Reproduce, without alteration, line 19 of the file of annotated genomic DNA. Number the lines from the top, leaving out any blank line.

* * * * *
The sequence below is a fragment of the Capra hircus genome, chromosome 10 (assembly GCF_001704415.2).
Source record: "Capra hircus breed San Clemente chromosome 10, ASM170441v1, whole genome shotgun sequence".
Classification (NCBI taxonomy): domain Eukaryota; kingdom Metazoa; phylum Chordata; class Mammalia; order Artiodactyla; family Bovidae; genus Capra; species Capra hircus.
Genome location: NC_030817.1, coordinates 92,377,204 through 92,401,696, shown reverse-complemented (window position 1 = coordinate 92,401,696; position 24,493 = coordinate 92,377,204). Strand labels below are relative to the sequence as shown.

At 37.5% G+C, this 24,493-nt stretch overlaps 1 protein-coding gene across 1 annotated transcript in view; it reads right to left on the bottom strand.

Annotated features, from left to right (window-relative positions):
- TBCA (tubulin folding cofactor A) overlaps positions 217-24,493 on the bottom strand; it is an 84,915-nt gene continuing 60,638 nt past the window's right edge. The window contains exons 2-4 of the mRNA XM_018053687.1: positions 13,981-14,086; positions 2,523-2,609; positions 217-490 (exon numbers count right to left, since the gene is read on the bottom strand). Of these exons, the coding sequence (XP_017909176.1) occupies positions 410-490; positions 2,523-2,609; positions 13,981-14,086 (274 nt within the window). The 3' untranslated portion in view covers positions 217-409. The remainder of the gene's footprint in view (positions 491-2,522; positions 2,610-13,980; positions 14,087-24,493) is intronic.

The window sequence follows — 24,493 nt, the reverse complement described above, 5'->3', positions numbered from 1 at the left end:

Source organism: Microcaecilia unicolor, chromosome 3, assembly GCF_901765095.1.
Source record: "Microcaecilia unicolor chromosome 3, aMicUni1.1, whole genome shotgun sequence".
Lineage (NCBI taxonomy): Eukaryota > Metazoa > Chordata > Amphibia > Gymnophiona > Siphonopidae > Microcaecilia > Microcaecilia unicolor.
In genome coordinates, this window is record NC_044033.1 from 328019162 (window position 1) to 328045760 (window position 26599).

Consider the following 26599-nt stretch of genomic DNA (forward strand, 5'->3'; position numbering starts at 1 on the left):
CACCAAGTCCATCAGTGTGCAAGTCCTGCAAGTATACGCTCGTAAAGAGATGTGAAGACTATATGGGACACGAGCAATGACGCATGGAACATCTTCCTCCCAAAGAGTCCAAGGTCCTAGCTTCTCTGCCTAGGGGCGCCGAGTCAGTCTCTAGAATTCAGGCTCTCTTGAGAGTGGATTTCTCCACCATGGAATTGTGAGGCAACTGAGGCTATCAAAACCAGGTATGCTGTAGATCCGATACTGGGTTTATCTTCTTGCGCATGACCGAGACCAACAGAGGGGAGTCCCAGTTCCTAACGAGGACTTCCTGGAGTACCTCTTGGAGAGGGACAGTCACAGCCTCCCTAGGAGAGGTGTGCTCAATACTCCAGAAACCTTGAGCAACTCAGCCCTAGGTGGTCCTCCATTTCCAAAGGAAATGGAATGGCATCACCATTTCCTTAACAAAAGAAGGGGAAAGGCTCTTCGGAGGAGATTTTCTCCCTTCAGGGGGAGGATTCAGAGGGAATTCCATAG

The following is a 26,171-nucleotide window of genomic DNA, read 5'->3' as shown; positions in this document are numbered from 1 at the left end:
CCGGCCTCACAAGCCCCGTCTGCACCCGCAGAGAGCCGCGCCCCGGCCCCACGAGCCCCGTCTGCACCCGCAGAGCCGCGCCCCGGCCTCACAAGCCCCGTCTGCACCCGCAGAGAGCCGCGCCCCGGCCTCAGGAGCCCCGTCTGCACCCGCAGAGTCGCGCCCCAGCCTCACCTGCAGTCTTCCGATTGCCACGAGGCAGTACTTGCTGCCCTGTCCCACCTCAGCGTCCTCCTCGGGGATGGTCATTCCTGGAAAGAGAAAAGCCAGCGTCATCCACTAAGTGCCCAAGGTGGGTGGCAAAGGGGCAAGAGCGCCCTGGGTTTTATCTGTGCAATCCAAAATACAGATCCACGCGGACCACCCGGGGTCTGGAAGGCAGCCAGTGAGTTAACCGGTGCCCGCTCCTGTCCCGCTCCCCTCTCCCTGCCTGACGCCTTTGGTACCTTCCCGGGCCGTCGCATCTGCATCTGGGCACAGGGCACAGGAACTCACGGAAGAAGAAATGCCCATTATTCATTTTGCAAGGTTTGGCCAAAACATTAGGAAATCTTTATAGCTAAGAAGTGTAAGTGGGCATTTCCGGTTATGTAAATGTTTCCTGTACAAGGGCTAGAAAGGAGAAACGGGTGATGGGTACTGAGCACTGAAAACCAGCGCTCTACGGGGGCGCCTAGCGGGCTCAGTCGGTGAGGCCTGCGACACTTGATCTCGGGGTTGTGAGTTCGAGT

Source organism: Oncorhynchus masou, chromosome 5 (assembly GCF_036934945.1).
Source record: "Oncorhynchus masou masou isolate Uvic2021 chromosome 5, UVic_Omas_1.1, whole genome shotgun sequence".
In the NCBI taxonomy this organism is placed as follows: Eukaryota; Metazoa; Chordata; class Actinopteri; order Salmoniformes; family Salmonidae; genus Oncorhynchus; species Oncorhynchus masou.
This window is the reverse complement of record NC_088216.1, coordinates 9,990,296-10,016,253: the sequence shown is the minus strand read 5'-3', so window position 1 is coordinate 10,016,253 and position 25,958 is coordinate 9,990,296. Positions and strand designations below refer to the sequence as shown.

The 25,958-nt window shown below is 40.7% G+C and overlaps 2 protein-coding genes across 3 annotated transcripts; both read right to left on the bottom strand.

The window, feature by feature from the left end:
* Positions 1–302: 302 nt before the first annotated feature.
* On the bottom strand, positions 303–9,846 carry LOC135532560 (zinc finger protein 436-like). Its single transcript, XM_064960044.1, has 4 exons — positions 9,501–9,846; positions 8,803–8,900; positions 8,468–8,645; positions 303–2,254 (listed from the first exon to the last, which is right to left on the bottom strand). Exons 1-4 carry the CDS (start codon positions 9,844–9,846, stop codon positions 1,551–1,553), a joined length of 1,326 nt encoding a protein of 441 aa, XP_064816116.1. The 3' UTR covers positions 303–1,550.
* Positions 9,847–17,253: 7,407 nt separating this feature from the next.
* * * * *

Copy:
In the NCBI taxonomy this organism is placed as follows: Eukaryota; Metazoa; Chordata; class Actinopteri; order Salmoniformes; family Salmonidae; genus Oncorhynchus; species Oncorhynchus masou.